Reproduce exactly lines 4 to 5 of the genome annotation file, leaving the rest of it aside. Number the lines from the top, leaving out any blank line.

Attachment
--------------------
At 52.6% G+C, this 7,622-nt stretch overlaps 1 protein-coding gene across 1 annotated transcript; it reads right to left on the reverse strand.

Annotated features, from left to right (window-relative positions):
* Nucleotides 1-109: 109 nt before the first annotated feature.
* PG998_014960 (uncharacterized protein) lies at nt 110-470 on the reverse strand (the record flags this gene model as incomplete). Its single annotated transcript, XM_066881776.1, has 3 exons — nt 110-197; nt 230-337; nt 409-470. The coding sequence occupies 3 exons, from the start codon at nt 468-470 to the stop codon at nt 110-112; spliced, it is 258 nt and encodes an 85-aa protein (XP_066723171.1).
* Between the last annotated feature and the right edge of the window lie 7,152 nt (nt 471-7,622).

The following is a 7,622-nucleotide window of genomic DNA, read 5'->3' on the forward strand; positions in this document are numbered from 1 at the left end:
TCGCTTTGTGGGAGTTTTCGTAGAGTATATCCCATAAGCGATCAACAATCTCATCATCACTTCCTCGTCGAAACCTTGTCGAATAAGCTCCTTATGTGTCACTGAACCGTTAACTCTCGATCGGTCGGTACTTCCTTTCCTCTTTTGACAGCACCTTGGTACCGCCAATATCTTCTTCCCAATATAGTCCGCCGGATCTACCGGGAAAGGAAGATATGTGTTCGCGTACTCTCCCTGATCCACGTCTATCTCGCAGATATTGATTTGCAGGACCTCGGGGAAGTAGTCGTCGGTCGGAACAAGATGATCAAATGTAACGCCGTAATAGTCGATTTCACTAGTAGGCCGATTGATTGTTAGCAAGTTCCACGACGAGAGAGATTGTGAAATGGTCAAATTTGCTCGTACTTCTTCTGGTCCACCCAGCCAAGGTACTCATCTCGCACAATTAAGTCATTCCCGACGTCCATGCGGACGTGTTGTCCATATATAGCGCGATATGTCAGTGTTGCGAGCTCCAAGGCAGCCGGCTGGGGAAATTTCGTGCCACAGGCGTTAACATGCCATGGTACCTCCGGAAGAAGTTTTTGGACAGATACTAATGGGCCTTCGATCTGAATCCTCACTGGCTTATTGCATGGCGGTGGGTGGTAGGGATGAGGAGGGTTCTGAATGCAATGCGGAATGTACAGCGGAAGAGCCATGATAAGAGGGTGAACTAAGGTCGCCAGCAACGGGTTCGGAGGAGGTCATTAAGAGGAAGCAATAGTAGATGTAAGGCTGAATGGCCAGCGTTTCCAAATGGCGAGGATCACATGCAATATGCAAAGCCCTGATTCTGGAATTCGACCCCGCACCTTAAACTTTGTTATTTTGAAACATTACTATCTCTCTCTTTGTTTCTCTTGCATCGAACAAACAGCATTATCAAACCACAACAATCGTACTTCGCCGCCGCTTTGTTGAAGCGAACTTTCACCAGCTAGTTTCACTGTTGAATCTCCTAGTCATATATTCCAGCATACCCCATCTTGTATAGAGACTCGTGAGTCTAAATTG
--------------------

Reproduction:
* PG998_014960 (uncharacterized protein) lies at nt 110-470 on the reverse strand (the record flags this gene model as incomplete). Its single annotated transcript, XM_066881776.1, has 3 exons — nt 110-197; nt 230-337; nt 409-470. The coding sequence occupies 3 exons, from the start codon at nt 468-470 to the stop codon at nt 110-112; spliced, it is 258 nt and encodes an 85-aa protein (XP_066723171.1).
* Between the last annotated feature and the right edge of the window lie 7,152 nt (nt 471-7,622).